Newspaper Page Text
Saturday, February 22, 1913 19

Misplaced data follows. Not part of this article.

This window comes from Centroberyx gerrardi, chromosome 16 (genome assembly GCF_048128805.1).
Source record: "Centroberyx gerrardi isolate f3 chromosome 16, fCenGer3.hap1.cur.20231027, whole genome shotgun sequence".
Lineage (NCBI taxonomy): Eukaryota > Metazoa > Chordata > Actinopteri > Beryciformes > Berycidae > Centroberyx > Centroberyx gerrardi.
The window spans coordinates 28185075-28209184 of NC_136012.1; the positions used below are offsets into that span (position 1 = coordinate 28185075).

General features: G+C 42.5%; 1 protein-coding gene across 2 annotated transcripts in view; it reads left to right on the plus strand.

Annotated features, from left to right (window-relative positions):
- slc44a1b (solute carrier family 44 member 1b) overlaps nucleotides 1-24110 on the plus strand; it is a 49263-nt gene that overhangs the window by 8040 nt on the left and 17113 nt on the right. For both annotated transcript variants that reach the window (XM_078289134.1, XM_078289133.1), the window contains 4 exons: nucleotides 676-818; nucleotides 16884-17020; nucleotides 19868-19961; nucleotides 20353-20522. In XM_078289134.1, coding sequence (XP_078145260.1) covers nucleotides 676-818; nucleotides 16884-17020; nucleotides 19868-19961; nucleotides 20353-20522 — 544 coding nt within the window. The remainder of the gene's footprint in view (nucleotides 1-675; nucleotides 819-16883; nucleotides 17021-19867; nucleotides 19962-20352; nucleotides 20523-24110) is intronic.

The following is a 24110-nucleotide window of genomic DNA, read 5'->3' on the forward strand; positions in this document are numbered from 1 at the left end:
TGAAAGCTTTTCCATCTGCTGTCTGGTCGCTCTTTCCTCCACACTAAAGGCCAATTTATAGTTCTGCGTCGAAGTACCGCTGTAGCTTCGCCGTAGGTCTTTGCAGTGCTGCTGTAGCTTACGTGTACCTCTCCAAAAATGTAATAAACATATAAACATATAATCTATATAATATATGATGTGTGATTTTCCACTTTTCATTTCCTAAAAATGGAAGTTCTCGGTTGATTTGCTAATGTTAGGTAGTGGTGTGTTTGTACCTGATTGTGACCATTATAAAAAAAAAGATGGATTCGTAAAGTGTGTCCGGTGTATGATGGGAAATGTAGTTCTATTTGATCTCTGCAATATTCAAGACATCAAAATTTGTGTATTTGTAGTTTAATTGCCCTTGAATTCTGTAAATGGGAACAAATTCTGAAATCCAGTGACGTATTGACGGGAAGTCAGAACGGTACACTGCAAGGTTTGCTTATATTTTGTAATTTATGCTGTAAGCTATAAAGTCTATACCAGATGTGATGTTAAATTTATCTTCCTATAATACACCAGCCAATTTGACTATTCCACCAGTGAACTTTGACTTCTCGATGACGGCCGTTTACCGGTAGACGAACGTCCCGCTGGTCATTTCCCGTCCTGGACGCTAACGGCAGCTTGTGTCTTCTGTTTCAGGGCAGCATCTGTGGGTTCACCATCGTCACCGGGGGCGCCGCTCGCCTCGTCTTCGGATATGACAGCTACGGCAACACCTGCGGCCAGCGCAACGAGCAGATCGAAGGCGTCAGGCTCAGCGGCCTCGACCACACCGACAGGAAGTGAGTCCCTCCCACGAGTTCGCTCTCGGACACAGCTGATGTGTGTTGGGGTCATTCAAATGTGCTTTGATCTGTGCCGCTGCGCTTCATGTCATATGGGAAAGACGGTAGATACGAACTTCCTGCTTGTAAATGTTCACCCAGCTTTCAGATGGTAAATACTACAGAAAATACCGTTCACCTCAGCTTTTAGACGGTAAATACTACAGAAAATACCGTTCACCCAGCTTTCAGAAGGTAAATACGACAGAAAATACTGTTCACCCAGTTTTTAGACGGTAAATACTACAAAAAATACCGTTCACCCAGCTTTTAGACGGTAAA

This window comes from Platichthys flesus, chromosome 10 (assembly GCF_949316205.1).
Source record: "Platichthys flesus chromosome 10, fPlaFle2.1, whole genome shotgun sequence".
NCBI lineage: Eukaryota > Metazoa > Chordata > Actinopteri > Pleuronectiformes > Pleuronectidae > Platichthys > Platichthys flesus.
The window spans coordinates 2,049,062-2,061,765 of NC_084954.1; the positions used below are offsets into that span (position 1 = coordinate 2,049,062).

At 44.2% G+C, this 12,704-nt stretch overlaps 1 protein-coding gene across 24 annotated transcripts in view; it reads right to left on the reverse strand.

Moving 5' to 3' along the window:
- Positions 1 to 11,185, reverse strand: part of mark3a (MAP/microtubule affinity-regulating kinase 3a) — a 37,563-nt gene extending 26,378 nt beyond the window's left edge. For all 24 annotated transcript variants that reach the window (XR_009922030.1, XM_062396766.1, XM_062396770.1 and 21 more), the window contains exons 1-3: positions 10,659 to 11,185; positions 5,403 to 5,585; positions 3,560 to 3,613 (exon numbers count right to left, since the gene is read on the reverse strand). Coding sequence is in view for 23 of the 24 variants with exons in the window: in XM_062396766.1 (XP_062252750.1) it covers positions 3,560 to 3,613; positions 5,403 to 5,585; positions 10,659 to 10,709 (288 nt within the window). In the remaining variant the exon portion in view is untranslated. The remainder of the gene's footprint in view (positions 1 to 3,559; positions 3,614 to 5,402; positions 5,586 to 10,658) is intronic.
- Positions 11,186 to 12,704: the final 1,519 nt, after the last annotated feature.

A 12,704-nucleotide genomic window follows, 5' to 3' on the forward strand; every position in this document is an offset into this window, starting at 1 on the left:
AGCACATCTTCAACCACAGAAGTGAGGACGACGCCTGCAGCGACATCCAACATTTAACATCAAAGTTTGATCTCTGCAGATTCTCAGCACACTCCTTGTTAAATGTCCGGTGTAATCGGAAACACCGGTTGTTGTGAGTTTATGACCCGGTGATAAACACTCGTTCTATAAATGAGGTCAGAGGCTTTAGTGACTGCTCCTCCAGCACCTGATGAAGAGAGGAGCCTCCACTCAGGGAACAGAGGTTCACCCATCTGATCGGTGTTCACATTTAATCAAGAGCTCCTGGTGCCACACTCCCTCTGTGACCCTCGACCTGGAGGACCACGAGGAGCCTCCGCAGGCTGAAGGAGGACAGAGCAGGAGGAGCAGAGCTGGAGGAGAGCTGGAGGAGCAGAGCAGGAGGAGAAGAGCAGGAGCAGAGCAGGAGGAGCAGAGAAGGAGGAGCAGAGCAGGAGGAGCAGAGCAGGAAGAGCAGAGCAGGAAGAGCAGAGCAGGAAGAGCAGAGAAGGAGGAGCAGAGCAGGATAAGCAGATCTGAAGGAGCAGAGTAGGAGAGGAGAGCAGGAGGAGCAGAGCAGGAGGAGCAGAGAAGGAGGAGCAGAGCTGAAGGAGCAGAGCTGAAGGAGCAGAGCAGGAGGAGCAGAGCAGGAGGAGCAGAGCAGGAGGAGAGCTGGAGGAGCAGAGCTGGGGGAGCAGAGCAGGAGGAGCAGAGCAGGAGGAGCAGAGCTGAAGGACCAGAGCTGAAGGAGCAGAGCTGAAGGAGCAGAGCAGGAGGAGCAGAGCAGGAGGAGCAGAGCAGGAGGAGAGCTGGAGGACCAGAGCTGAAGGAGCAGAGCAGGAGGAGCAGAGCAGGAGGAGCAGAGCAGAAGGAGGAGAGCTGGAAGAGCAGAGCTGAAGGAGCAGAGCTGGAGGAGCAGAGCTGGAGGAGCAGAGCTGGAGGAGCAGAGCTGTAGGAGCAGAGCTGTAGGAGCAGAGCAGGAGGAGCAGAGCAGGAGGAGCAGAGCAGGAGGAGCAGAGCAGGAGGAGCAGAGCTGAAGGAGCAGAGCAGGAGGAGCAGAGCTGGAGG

STO Lindquisi Climbs Frm Bellhop To High Place In National Congress -By- Rene Bache EL PASO HERALD MY CATARRH OVER NIGHT I Will Gladly Tell You How-FREE Gittins Was a JTewsfeoy; Quia. Wastes His Way Through College; Many Men Work Their Way to Political Prominence. 1 WASHINGTON. -D. C, Feb. . "It's dogged as does it." Or. to convert that colloquial ssy '3 into other terms, pluck and perse ' "ranee are pretty sure to win out In t'jis world. The new congress affords a number r conspicuous examples. For Instance. Frank Lindqulst. who will represent 'e 11th Michigan district, was the jh of an immigrant couple, his lather fccine a. Swede and his mother from Norway. Born at Menekaune, Wia-. "- years ago. he grew up under the inn blest circumstances, selling news- laptrs, and at 1 years of age. work--r Jn a. saw jnilL Later on he wac employed as "fceUhop" In a hotel at &I- nominee, Only 13 years ago he was a "news "batcher" on the Wisconsin Central. riming from Chicago to St Paul. , Subsequently he failed twice in buat- - -ss. and in 1904 be was working for 9" a. week, with a wife and mother to I -"-r port- Not much prospect of a -rcer, to be sure. But Lindhurrt hal Z aejt to hack him. and he was a dm an to beat. One evening he was wandering along t r street in the town of Greenville, 21 C3-, when his eye was attracted by a r All -unoccupied store that was of- red for rent He had at tnat time c - y J to in the world. But the location looked attractive, and managing to rrow ?34. he rented the store and started & general merchandise busi ness on a modest scale. In two years I cleared S5.S00. Then he partitioned c.I tie rear end of the store, bought a typewriter, and started in to sell clothing- by mail order. At the pres--t time he is shipping out of Green f.',;e 60,000 suits and overcoats a 3 ar. Decides to Rhb For Centres). Last autumn he was struck with the r. ition that It might be a good plan to rn for congress. He ran. Appar ently his candidacy was not popular niih the newspapers, S3 out of a. total c f 54 in the district being against him. Nevertheless he got twice as many sotes as his principal opponent, and was elected on a platform the most im portant feature of 'which was the ex t rpaUon of the middleman, who is a " .-ry unpopular character in that pa-t of the country. "Bob" Gittins, who hails from Nia gara Falls (representing the 40th New York district), ws only 1 years of age when he began to earn his liv ing. Anything in the way of an odd job was good enough for him. and plenty of people in Oswego remember ouying newspapers from him on the streets of that town, where he was born. Ambition to better his fortunes took him to night school, and his Fjare minutes were devoted to the study of shorthand. The shorthand proved a valuable as-s-t when, a little later he was earn ing his way through the law depart ment of the University of Michigan, at Ann Arbor. He took down verbatim stenographic reports of the lectures, and sold typewritten copies of them to his classmates for good .prices. The same indastry applied la his chosen profession ha made him a successful attorney. "Baby" of the New House. The "baby" of the new house, Clyde H. Tavenner, comes from Cordova, IIL. and Is only 30 years of age. He boasts that he has earned all of Ms own clothes since he was seven years of ase. when he began writing for newspapers. Just what kind of -writing he did. he does not say; perhaps it was for the children's page. But at 13 he got a regular Job In a country newspaper office at SI a week. The second year bis salary was $2 a week, and the third year it was raised to S3. When as yet in his .early 30s he shifted his activities to Washington, where he served as a newspaper cor respondent. Less than a year ago he was an employe in the office of the sergeant-at-arms of the house of representa tives. While thus occupied he met and courted a pretty young woman. Miss Isabel Martin, who was senator La Follette's stenographer. Last Fall he married her, and spent his honeymoon running for congress on the Democratic ticket in a Republican district his campaign being directed by hie bride, the youngest congres sional wife, who had but just turneC 20. LleVs Political Rise. Another new representative, from Rockport, ImL, is Charles Lieb, who came to this country from Germany. He got employment in a Rockport sawmill, and being enterprising and energetic it was not very long Defore he had a sawmill of his own. Then he started a box factory, which was likewise a business success, and in the course of time acquired, a whole string of very profitable tow-beats. One of the youngest of the new numiut. lo Tnlin Jiuwih Tinkers; who. at 23 vears of axe. is already one cf 1 the most prominent citizens of Low ell, Mass. Not much older is Fred A. Britten of Chicago, who is conspicu ous in the politics of that city, and has earned much local popularity by putting a stop to extortion by the taxicab trust Dudley Doolittle, who hails from the fourth Kansas district is only 31, yet has already served a term s mayor of Strong City, his home town. He is unmarried. There will be in the new house 435 members, and of this number 1S2 are men who have never before served in the national legislature. It is remark able how great a percentage of them are in their 10s. Among the youngest is Peter Golet Gerry, who hails, politi cally speaking, from the city of Provi dence. Perhaps the most remarkable thing about him is that at 33 years of age. he has already made his mark in the world, although frightfully handicaped by fortune. If. on the one band, it be diffi cult to rise out of obscure circum stances and overcome the disadvan tages of early poverty, it is on the other hand, a task even more tremen dous to accomplish things that are worth while -when one is born with a. silver spoon in one's mouth. Bat One Week Special at The Western Furniture Co. x Is i IM M l ff if JM Tm ' 1 " frffinfiriiSi 1 rfa i i-jL n ii if I I $ "i I If I DILI ttR fl -' We "will sell for one week only one Vends Martin Bed, heavy 2 inch continuous post, regular price $9.50; one45 lb. Cotton Mattress, regular price $8.50; one ieavy xron spring, regular price $u.tu; $23.506 will sell all complete for $15.75 One Week Only total IT,?Ef"ITDT Mi FURNITURE CO.11 1 nxJuLLiiu 308 S. EL PASO. BELL 1482. 2 in young Gerry's case the spoon may be said to have been of gold. For Peter, be it realised, was born in one of the most magnificent of Fifth ave nue's palaces (on the southeast cor ner of Sixty-second street), the sec ond son of the multi-millionaire El brldge T. Gerry, and all of his early life was spent in the very lap of lux ury. Nevertheless, he took a distin guished degree at Harvard, has worked had as a lawyer, and notwithstand ing the additional handicap of marry ing the richest young woman in Wash ington, Miss Hathilde Townsend has earned on his merits an election to congress. SfcComb's City Contribution. What a contrast is afforded By the case of Percy Quin. -who comes to con gress from McComb's City. Miss. When he was a youngster, he was obliged to get up at 4 oclock or earlier every morning, to do chores on a farm. The work was of the hardest kind, and such small leisure as there was had to b devoted largely to prayers and other such serious form of enter tainment; for Quin the elder was a Baptist minister as well as a farmer, and took his religion hot and strong. As for Percy, he was left an orphan when barely 15 and, while working his way through college, in desperate determination to acquire an education, was obliged to do hre own washing and ironing, for lack of the where withal to pay a laundress. Much the same difficulties beset the upward path along which Howard Sutherland, of Biklns, W. Va, sought to force his undaunted -way. He, like wise, -was born on a small farm (in Missouri), and in like manner did he work his way through college, after wards becoming a newspaper reporter. Woodson Oglesby, of Yonkers, N. T., got his education in the same arduous way: but in his case the obstacles to be overcome were even greater, inas much as. left an orphan at 14, he had thre brothers to support and bring up. He did It too. At least two of the newly-elected representatives began life as humble mechanics Stanley Bqwdie, of Cincin nati, and Allan B. Walsh, of Trenton. N. J. Bowdie -worked as an apprentice in the machine shops of the Cramps, Philadelphia, and Walsh made elec tricity his specialty, being first em ployed, in 100, by the Roeblings. The handsomest man in the new house is William X MacDonald. He is 38 years old. Sixteen years ago he -was clerk, in Washington, to a Michi gan congressman. Then he took up the practice of law at Calumet and was jnade prseeuting attorney of Loughton county, Mich. He was elected on the Progressive ticket be ing an ardent supporter of Col. Roosevelt and his policies. Rene Bach. HEALS 24 HOURS It is a new way. It is something ab solutely different No lotions, sprays or sickly smelling salves or creams. No atomizer, or any apparatus of any kind. 'Nothing to smoke or inhale. No steaming, or rubbing or injec tions. No electric ity or vibration or massage. No powder; no plas texs; no keeping in the house Noth ing of that kind at alL Something new and different something de lightfui and healthful - some thing Instantly successful. You do not have to wait and linger. and pay out a lot of money. You can stop it over night and I will gladly tell you how FKEK. I am not a doctor and this is not a so called doctor's prescription but I am cured, and my friends are cured, and you can be cured. Your suffering will stop at once like magic I AM FREE YOU CAN BE FREE MWWMu&X My catarrh -was filthy and loathsome. It made me ill. It dulled my mind. It undermined my health and was -weakening my wilL The hawking, coughing, spitting made me obnoxious to all, and my foul breath and disgusting habits made even my loved ones avoid me se cretly. My delight in life was dulled and my faculties impaired. I knew that in time it would bring me to an untimely grave because every moment of the day and night 'it -was slowly yet surely sapping my vitality. But I found a cure, and I am ready to tell you about it FREE. Write me promptly. RISK JUST ONE CENT Send no money. Just your name and address on a postal card. Say: "Dear Sam Katz. Please tell me how you cured your catarrh and how I can cure mine." That's all ,you need to say. I will understand, and I will write to you with complete information, FREE, at once. Do not delay. Send the pos tal card or write me a letter .today. Don't think of turning this page until you have asked for this wonderxul treatment that can do for you what it has done for me. Sam Katz, Suite 7S3. 1326 Michigan Ave. Chicago, ill. POULTRY DEPARTMENT The Hen as an Incubator and Brooder. By J. G. KENAK. coin-that Time Is Money Many Hours Gained "by Using the Golden State Limited NO -EXCESS PAKE THB backyard poultryman plained a few weeks ago nearly everything -written on the subject of poultry was In the interest of the larger breeders and but little was said with reference to the conduct of a small'backyard poultry plant and there is soma ground for the complaint My sympathies, however, are with the small poultryman, for I look upon him as the real fancier and I want to tell him briefly how to raise chickens by i the use of hens as incubators and f outset that the old hen will raise a greater percentage of real good birds than any other system yet devised and, in my opinion, she -will never be beaten as long as the world stands, 'for the study of incubator and brooder men always is to imitate the old hen as closely as possible. I do not think arty man has ever yet had the effrontery to try to improve on her methods. More over, the man who has never raised chicks with the aid of hens has missed one -of the greatest pleasures connected with the business. It' is possible for a man to keep up the chicken fever with which he is afflicted by the use of in cubators and brooders, but never will his temperature run to the top of the thermometer till he has drafted into service a few hens for the rearing of the flock. Artificial incubators smack of commercialism and it is this which drives out the best from more fanciers than that for poultry. The first consideration is to have a good sized, quiet hen that wants to set and I prefer the American breeds or Orpingtons to all others and nave no choice between these breeds. Should Have Good Nest After she has shown a disposition to set for two or three days, prepare for ber a nest in a quiet place, where she cannot be disturbed. But not to set her in the poultry house or where hens are laying. Any large coop will answer. In one corner of this coop, on the ground, scoop out a place for the nest and thoroughly saturate it with water, and when the water has all soaked up. place a liberal lot of clean straw in it A box which will shed water and open at one end should be placed over the nest and earth should be heaped around it in such a way that no matter how hard it may rain, the nest and hen will be kept dry. Place a few china eggs in the nest and put the hen in and close her up. Let her out the next day for feed and water and if she does net return volun tarily, return her by hand. The second day you may place under her the eggs she is to hatch and the temptation will be to place too many. It tea tempta tion I have often, to my sorrow, been unable to resist At this season, 14 fair sized eggs are about right for & seven-pound or eight-pound hen, and in the summer you can safely put IS. I have found from experience that you will hatch more and better chicks by Round Trip Tickets to Washing ton, D. C, on Sale Feb. 26-27-28 and March 1st $88.50 DOUBLE DAILY SERVICE Between 1 Paw, Tacsea and Intermediate Points. For Fall Iafoisaatwn, Rates a3 PBlfaaaa Sewrvatio&s Call on or Address: RICHARD WARREN, PHONE General Agent. 594 h. d. McGregor, City Pass. Agent ROBERTS-BANNER BUILDING. STEAMSHIP PICKETS TO ALL PARTS OF THE WORLD. not overcrowding the nest It is well enough to set two hens at the same time and when they hatch give all the chicks to one and set the other a second time. Before setting the hen she should be thoroughly dusted with insect powder and then afterwards about once a week to avoid an accumulation of parasites. Food in variety should be kept by her at all times and about every other day she should be permitted to some out of her pen and take a good run around and get a good dust bath, which she will in variably take if suitable provision is made for it Care should be taken that she never remains off the nest more than 30 minutes. I said: Make the nest on the ground. This is nature's way everywhere and in this dry climate, where evaporation from an egg is so great if not guarded against, it is very important and it is equally important to have the ground motet After the Hatching. When they hatch and are about 48 hours old, place the hen in coop in a yard away from adult fowls and as many as 25 chicks may be given her even at this season. Have the coop placed so that no water can possibly fall into it or run into it in case of rain, and figure on keeping the hen con fined for full four weeks. Simply use her as a brooder. Have the coop so arranged that the little chicks can get in and out at will, but keep the hen confined. This is Important in thi3 section, for the reason that even in summer our early mornings are too cool for little chicks to be drawn around and an old hen knows no better than to take her brood out even before it light enough to see and at this season and in the early spring months it will be sure death to most of them. The old hen might be let out in the middle of the day, but for the fact if you let her out at all she is restless from early morning until she is re leased, while if she is never permitted to run at large, she is contented to play the part of brooder and nothing else, and this is all you want of ber. The water and feed of the little chicks should be kept on the outside of the coop and plenty should be pro vided for the hen on the Inside of the coop care being taken to avoid the pos sibility of the little chicks being drowned in the drinking vessel of the hen. The rules laid down in last Satur day's El Paso Herald for the feeding of brooder chicks are equally applicable to those raised by hens and will not be here repeated, but the backyard poultryman is referred to there for guidance and I will only say, in con clusion, that if this backyard poultry man is not a very early riser he had better place feed outside the coop at night that the little fellows may have an early feed and get back under their "hover" and not be chirping around in the cold hungry and waiting to be fed. IfH Stearns' Elsdrie WE KNOW HOW And use the best of everything. That's why 1 our Tents and Awnings I give satisfaction. Let us figure on your work. EI Paso Tent & Awning Company H. J. COLLINS Met. 312 S. El Paso St RafiBsash Exterminates Cockroaches quickly and very tho4"oughly: also Bats, Mice, 'Waterbugs, etc Set the genuine refuse imitations Money hick If it fails. At all dealers 25c and $1.00. Steams' BteWc Pastel C&, Kil&afe, llflnels. DVT JWD t&Bk ?BHc?BF jftBBWwpBf jj 3bIB8B53 js j&jB&. Jrv fi"S(ilBKl-Siii -" .3 ' U.R.-Osfcu1. Collncf i U Kt-ikwk. hi. ! vL3 i-, "?.,, ," - Amenma UrhnrJ of Oxtnopaiux. Immmry. 11 J. , "31 gfel1'' ..' O. P.'AHLQTJio'kni-SvM. -fty ffln. -a H '' KmKnHm of uop.ttn. jaiu . .KL . 5t J ) ' '- ' - vS Sfej. '''"', J Mekljx A Hoa.Mt'lforIWfrrr. JS"'i l " - '' ; I. tin-in Medio! C-mIU '.' VJg?VfdCL 1 '.' tPJ - 1 pmYiw;-Tn.vstcia;Tis v !'? ; .'JilSPI Five More Eminent Physicians Out of Several Hundred Who Have Denounced Drugs and Pills As a Greater Producer of Death Than Disease and Have Gone to Kirksville to Study Osteopathy The great test mo by IfAGENDI, head of the largest medical eehool of Fraaee, who divided the patients into two classes asd gave ose half drugs and stimulants ac cording to rale, lost twenty to forty out ef each hundred so treated, then gave nothing to the otljer half, coaeietiBg of patients suffering from every kind of disease, and prac tically all recovered. The remarkable progress sade by os teopathy, which is now legalized m forty-five states, and is bow handling every kind of disease, like the Dr. Still Osteopathy Infirmary here in El Paso, which has handled over eight thousand with a loss of about eight patients, has jdst pounded it into the heads of Medical Doctors that the loosing of the overworked, tired nerves from stimulants and highly seasoned foods and overindulgence by Osteopathy is the only way to get the blood to circulate in the part and carry the impurities oat of the body and build up the part again just as the blood did when it first made it. As the only way to cure disease and that all these great Doe tors who are honestly turning to Osteopathy are right when they say, "you only exhaust the tired nerves .he more when you whip them up with poisons and stimulants, and the result is a race of exhausted people who are dying every day in the prime of life from consumption." More than the entire inhabitants of South Dakota, says the government when it banished so many drugs, such as cough medicine which stops the cough and allows the lungs to fill up ad consumption is 'the result, and irri- Eight thousand tried tating the stomach with calomel and other minerals and producing cancer, which is slaying thousands. 2fo wonder the Dr. Still Osteopathy Iafirmary of 1 Paso, Br. Ira W. Coffins, phyaiciaB is chief, is literally crowded to overflowing with people from Arisosa, New Mexico, Texas and H Paso and most every State. So, why don't you do like your neighbor; instead of dragging around half dead and doping yourself to death, until some fatal disease is the result, or being seat into an operation by some unscrupulous family doctor, that Doctor Beed, ex president of the American Medical Aseoeiatjon, says "are scaring people into operations and sharing the fee with the surgeons 'just te get the money, because medicine is a failure and they must live. He says some hospitals are just hotbeds of crime instead of a benefit to the human race. In ten years, these hosest doctors say, & will be a crime to give a drop of stimulants or drugs. Read what all the good people of SI Paso say to Notary Republoca about vast good of Osteopathy. The Doctors of El Paso should profit by these honorable Doctors and throw away their pill boxes and stimulants and, instead of maliciously persecuting Dr. Ira W. Collins and trying to crash him becauDo be fe getting all their patients, they should follow his example and go and study Osteopathy and be of some service to humanity instead of a blight. Why don't you go to the .Osteopath before it is too late and a fatal dis ease has got you, and it means much suffering and death. You do not feel we, do it now. it and axe satisfied. CHICAGO TIMES-HERALD; ' "Osteopathy holds laurels for the student, and for the practitioner, not equaled, in my judgment, in any other field on earth. Osteopathy is the opportunity of an epoch!" niinsBircjHMfs3ssesi!iira V.- use tiir "iju loVt-" '' i DRV1I.HOVS IU s.M..sf OH EG J. I t. B'. Saris. 3Inmiir. I Ii" JXSJ. 1 It. I'. Saris. MaiuurM List of Medical Doctors who have Gone to Dr. William C. Bailey, M. D., Saa Franekwo, 00. Dr. Grace D. Baker, M. D., Kansas City, Mo. Dr. John "W. Banning, M. D., Patersoa, X. J. Dr. Florence L. Barnes, M. D, Chicago, HL Dr. Onie A. Barrett, M. D., Philadelphia, Pa. Dr. Conrad J, Becker, M. D., Wilkeefcarre, P. Dr. K. Q Bemis, M. D. St. Paul, Mwh. Dr. Thomas R. Bond, M. D., Des Memos, la. Dr. R. W. Bowling, M. D., Des Moines, Io. . ' Dr. E. E. Bragg, M. D., Atlanta, Ga. Dr. S. H. Bright, M. D, Bristol, Ten. Dr. L. S. Brown, M. D., Denver, Ooio. Dr. Ora L. Buckmaster, M. D St. Loafa, Me. Dr. W. E. Buehler, M. D., Chicago, III. Dr. H. E. Bunting, M. D, Chicago, El. Dr. G. W. Bums, M. D New York, City. , Dr. Geo. n.vCarpenter, M. D., Chicago, DL Dr. Calvin M. Case, M. D, St. Louis, Mo. Dr. E. A. Clark, M. D., Portland, Me. Dr. Olive Clark, M. D., Lea Angeles, CaL Dr. C. C. Collier, M. D., Chicago, IIL Dr. Albert E. CoHyer, M. D Chicago, IIL Dr. a H. Connor, M. D., Albuquerque, 2T. M. ' Dr. William E. Connor, M. D, Chicago, IIL Dr. Frank E. Corwin, M. D., Frhlley, Mont. - Dr. J. S. Cunningham, M. IX, Danville, IIL Dr. C G Darling. M. D-, Chicago, IH Dr. Silas Dinmore, M. D.t Louisville, Ky. Dr. Irving Estes M. D, Belleville, 111. Dr. W. H. Eckert, M. D St. Louis, Mo. Dr. Edward E. Edmoadaon, M.D.,' Galveston, Twna. Dr. F C Farmer, M D, Chicago 111. Dr. G. C,. Farmer, M. JK Oskaloosa, Iowa. Dr. Fred J. Fassett, M. Dn Seattle, Wash I. A' C French, M. D, Chicago, IIL Dr. Benton F. Gentry, M. D Kansas City, Mo. Dr. L. Gerdine. M. D., Kirksville, Mo. Dr. Louis A. Griffin. M. D., Hartford, Conk Dr. F. W. Hannah, M. D., Los Angeles, CaL Dr. A. B. Harden. M. D., Arapahoe, Neb. Dr. Win. S. Hertford. M. D., Champaign, HI. ' Or. H. W. S. Ha s. M. D.. Atlanta, Ga. Dr. Joseph W. Henderson, M. D., Berkeley, CaL )r. Chfiord E. Henry, M. D., Minneapolis, Minn. Dr IT.ibert T H-vih. M. D., Wilkesbarre, Pa. Dr Win V Hmklo. M. D. Peoria, 111. , Dr. J. j: r,.lUiids, M D, Bloommgton, Ind. Kirksville, Mo., to Study Osteopathy. Dr. Fred Hollingsworth, M. D., Grand Rapids, Mich. Dr. Gwdrem Holmes, M. D., New York. Dr. Cane. L Hook, M. D., Bockford, HL .Dr. Minnie Hand, M. D., Los Angeles, Gal. Dr. W. B. Keene, M. D., Philadelphia, Pa. Dr. Frank a Leavitt, M. D., Boston, Mass. Dr. J. L. Lewis, M. D., .Colorado Springs, Colo. Dr. David LHUejohn, M. D. Pontiae, DL Dr. James B. Litikjohn, M. D., Chicago, HL Dr. Martin J. Iattlejohn, M. D., Chkago, HL Dr. B. A. McCoanell, M. D., Canal Dover, 0. Dr. James M. McGee, M. D., Philadelphia, Pa. Dr. Geo. M. Mclntyre, M. D., Grand Rapids, Mich. Dr. B. M. McKee, M. D., Lexington, Ky. Dr. J. F. McNary, M. D Milwaukee, Wis. Dr. W. D. McNary, M. D., Milwaukee, Wis. Dr. Andrew D. Mahaf fey, M. D., Elba, Neb. Dr. Burtram B, Maier, M. D., Chkago, HL Dr. Lewis J. Marshall, M. Dn Admin, Mich. Dr. L. 0. Mason, M. D., Bevier, Mo. Dr. Mathew Mayes, M. D Springfield, Mass. Dr. Otto E. Meyer, M. D., Oak Park, DL Dr. Mia. Otto E. Meyer, M. D., Oak Park, DL Dr. a N. Miller, M. D., San Fmacfeeo, CaL Dr. Leoadreas Miller, M. L, Saa Saa Diego, CaL Dr. L. W. MUler, M. D Goain, Mo. Dr. A. D. Minear, M. D., Iola, Kas. Dr. John P. Mogoard, M. D Chicago, DJL Dr. TiMen J. Nevinger, M. D., Montreal, Canada. Dr. J. L. O'Connor, M. D., Chicago, BL Dr. David S. Pennock, M. D Philadelphia, Pa. ?Z' ? Pa"e M. D., Richmond, fad. Dr. S. M. Pleak, M. D., Tulsa, Okk. Dr. F. L. Purdy, M. D., Boston, Mass. Dr. Emil Rebta, M. R, Nebraska City, Neb. Dr. Ernest SusvOle, M. D Huntsville, Abu -Dr. Geo. P. Seeley, M. IX, Gmnd Rapids, Mich, if' i?0,w,8 J- Sfcw. M. D, Newaik, Ohio. Dr. Emanuel JBly Shelly, M. D., Freeport, IIL Dr. Cheater S. Shinier. M. D Delaware, Ohio. Dr. Chas. B. Shumate, M. D., Lvnehburg, Va. Dr. Chas. C Smith, M. D.. Albion. Mich. Dr. Louis A. Speath, M. D.. Philadelphia, Pa. Dr. Clara C. Sterling, M. D., Chicago. HL Dr. Geo. A. Still. M. D., Kirksville, M. Dr. John W. Sylvester. M. D., Cleveland, Ohio. Dr. Geo. C. Taplin, M D , Boston, Mass. Dr. L. ( Thompson M T . Red Oak. Iowa. Dr. Jos. X aiue, M I)., t'hilhc-othe, Ohio.